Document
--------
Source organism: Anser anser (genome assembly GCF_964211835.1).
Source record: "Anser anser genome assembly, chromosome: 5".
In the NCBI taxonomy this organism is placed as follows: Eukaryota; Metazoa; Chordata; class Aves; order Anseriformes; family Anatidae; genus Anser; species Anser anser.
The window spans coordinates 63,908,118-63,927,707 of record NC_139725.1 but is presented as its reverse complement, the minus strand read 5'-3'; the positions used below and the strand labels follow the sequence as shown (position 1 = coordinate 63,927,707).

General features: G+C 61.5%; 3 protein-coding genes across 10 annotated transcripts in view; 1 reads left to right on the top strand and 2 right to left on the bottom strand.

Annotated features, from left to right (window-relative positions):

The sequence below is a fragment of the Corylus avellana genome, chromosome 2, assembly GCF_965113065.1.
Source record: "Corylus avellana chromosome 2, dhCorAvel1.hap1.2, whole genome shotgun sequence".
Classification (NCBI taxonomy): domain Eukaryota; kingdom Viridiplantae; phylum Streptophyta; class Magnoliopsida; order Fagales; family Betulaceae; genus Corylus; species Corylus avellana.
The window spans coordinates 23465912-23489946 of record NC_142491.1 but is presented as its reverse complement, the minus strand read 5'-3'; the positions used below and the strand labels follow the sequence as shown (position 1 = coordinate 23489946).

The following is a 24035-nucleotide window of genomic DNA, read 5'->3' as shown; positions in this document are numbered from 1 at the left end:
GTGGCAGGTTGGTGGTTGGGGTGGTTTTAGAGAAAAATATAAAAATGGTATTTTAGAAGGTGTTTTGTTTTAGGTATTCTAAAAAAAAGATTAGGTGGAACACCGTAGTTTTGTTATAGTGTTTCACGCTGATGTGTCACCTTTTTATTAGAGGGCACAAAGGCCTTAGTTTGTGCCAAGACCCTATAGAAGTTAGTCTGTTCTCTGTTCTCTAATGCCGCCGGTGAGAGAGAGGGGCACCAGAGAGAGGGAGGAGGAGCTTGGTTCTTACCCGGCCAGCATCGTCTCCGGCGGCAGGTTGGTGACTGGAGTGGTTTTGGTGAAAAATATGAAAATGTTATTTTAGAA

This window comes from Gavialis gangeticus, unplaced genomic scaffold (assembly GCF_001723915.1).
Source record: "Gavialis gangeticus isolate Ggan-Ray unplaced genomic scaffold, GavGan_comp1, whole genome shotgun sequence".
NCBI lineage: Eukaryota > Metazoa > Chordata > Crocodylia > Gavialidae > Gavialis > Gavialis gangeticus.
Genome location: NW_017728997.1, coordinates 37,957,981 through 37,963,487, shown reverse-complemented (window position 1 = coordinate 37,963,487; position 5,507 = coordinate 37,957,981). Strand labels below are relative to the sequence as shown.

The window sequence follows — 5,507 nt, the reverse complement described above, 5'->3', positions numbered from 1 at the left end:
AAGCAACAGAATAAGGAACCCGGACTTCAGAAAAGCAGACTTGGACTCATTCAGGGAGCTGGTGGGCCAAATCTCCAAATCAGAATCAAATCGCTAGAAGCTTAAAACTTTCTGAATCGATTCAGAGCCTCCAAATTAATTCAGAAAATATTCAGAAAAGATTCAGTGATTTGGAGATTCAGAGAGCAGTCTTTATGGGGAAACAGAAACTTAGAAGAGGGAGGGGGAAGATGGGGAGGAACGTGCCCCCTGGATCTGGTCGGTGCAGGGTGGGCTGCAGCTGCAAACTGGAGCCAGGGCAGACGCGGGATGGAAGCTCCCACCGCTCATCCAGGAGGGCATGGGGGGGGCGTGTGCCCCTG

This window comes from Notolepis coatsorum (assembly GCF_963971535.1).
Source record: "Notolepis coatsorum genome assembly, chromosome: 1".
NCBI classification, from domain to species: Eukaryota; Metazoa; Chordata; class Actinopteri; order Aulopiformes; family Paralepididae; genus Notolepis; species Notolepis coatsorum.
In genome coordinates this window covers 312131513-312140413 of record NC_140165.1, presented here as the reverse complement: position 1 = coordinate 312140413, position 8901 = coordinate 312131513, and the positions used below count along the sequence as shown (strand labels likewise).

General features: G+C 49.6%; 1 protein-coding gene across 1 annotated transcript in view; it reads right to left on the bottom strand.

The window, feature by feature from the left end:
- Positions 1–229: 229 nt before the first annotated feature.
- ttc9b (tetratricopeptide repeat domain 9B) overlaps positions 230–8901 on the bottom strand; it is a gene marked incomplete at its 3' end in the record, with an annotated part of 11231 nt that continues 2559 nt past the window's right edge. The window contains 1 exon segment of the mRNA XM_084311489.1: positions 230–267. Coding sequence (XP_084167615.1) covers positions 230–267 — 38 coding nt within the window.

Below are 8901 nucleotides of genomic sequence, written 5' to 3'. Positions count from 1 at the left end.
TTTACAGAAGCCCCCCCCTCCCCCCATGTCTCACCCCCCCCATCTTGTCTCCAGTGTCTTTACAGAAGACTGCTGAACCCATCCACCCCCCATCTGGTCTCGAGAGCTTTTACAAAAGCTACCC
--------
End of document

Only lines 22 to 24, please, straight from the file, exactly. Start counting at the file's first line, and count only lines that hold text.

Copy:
In genome coordinates this window covers 312131513-312140413 of record NC_140165.1, presented here as the reverse complement: position 1 = coordinate 312140413, position 8901 = coordinate 312131513, and the positions used below count along the sequence as shown (strand labels likewise).

General features: G+C 49.6%; 1 protein-coding gene across 1 annotated transcript in view; it reads right to left on the bottom strand.

The window, feature by feature from the left end: